As Deloitte further points out, majority rule prevails unless your constitution says otherwise. Board consensus resolves the issue and any dissenters must accept this. But trustees must provide evidence of robust debate – minutes are vital and are the first thing that regulators will look at.

Minutes do not need to be a verbatim account. While it is essential to clearly show decisions and actions, it is also vital you include the thought process. Set out the issue, the information on which the issue was assessed and the conclusion that was reached.

HAVE THE RIGHT INFORMATION. You must have the right information you require to take effective decisions. Arrive at a view that is reasonable – if you are reaching justifiable conclusions, you should not incur criticism.

YOU NEED TO HAVE A GRIP. A hands-off approach is not going to work in this situation, stresses Deloitte. Management needs more input and support, which trustees can give. They in turn need reassurance from management about how the charity is functioning.

REMAIN IN CONTROL. As a trustee, are you aware of the controls your charity has in place to manage new and emerging risks? Deloitte recommends the following questions for trustees to ask themselves: Are you confident about what management is doing? Is it easy to make mistakes? Can they go unnoticed? Is it easy to commit fraud? How are staff managing with remote working? Does it mean some people have greater systems access?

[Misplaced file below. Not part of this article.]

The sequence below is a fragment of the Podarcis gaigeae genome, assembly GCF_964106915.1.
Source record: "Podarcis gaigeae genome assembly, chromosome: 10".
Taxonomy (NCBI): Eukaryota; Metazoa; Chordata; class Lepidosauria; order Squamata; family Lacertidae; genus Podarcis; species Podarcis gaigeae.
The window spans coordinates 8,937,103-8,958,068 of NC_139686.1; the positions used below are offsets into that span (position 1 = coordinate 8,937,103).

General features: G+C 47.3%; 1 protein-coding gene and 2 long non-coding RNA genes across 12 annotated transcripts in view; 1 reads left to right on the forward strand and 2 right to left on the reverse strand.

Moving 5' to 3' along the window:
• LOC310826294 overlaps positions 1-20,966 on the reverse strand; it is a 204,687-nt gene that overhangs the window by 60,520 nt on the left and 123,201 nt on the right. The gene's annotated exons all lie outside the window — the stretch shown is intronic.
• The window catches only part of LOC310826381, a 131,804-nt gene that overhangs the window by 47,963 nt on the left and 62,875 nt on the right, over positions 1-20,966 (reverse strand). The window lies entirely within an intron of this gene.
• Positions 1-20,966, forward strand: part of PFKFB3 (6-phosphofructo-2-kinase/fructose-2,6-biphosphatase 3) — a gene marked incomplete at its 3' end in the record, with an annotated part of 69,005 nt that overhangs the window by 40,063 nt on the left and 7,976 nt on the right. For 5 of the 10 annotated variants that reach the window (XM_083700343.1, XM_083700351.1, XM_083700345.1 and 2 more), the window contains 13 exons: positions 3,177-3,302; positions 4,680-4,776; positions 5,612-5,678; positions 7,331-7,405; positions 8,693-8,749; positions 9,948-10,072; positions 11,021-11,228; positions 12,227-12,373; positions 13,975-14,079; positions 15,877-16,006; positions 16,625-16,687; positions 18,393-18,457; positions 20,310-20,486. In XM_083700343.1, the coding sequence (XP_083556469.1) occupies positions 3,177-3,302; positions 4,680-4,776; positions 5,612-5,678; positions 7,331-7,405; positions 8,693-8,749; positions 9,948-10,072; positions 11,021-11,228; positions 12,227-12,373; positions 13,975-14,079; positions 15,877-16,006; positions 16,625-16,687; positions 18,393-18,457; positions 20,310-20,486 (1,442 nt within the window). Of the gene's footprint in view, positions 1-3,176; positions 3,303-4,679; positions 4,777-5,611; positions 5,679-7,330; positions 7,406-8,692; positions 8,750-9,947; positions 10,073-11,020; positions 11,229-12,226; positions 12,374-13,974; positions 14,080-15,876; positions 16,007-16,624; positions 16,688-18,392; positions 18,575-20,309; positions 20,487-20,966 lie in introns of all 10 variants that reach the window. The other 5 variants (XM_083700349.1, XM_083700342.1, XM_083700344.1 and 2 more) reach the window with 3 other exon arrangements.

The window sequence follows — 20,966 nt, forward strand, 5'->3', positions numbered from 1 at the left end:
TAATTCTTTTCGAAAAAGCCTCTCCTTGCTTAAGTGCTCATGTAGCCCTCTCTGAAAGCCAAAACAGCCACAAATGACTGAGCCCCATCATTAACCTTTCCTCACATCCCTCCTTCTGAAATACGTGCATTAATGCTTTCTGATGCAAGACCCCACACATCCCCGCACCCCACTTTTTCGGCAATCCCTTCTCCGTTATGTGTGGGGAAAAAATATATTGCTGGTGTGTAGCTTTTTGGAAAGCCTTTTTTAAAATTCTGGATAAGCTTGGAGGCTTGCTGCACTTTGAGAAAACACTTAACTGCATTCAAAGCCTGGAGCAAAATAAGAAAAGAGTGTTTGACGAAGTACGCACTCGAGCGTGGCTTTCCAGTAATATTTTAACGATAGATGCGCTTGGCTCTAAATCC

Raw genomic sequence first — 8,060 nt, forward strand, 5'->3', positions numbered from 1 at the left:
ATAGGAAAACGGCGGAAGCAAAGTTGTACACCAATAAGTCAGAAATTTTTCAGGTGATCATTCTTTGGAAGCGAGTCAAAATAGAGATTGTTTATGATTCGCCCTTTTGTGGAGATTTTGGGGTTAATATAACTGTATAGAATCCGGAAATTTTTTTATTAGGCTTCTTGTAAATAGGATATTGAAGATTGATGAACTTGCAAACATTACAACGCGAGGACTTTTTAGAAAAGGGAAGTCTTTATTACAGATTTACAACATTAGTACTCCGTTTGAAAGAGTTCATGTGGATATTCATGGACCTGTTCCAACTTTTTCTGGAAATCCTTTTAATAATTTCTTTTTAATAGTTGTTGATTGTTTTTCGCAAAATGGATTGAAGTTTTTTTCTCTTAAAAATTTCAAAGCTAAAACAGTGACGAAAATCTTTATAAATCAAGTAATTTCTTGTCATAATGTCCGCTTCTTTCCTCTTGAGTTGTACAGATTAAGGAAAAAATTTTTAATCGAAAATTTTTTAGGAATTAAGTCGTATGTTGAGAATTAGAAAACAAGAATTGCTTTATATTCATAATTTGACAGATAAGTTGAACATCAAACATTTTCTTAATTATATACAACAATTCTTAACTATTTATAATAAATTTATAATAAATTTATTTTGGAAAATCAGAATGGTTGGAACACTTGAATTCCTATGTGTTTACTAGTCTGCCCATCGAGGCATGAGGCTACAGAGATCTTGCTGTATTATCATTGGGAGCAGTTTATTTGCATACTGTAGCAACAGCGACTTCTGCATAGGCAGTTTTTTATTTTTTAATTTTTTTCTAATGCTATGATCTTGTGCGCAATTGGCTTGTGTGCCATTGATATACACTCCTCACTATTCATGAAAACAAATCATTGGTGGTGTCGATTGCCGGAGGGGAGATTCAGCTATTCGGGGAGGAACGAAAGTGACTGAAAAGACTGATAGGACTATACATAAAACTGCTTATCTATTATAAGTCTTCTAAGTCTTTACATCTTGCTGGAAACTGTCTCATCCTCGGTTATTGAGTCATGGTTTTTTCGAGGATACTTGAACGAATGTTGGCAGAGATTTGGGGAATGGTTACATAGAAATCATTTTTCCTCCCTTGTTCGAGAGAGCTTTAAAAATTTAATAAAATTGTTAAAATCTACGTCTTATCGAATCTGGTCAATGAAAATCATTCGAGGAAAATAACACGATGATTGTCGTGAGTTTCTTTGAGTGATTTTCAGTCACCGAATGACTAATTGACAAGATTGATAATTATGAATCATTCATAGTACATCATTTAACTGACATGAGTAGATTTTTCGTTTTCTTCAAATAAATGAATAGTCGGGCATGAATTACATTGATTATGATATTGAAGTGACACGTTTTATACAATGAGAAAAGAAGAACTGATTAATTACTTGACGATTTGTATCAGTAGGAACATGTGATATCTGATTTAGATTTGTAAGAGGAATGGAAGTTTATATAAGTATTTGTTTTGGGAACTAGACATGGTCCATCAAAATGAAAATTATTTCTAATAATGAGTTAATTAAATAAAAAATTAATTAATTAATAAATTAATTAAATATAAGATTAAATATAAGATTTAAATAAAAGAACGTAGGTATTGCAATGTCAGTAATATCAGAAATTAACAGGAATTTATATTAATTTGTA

Where services have moved online, has guidance been given? How long are things taking? Are there safeguarding measures in place? Have policies been updated? If people’s roles have changed, is there training available?


Helping staff rise to the challenge

ROPINDER GILL, CEO of LYMPHOMA ACTION, writes: Lymphoma Action is the only charity in the UK dedicated to supporting people affected by lymphoma, a type of blood cancer. At the start of the Covid-19 pandemic, like many organisations we were constantly monitoring the daily changes coming into effect and what it meant for those we support and the implications for us as a charity. We had some robust emergency plans in place but the speed of the lockdown decision meant that we had to be very reactive.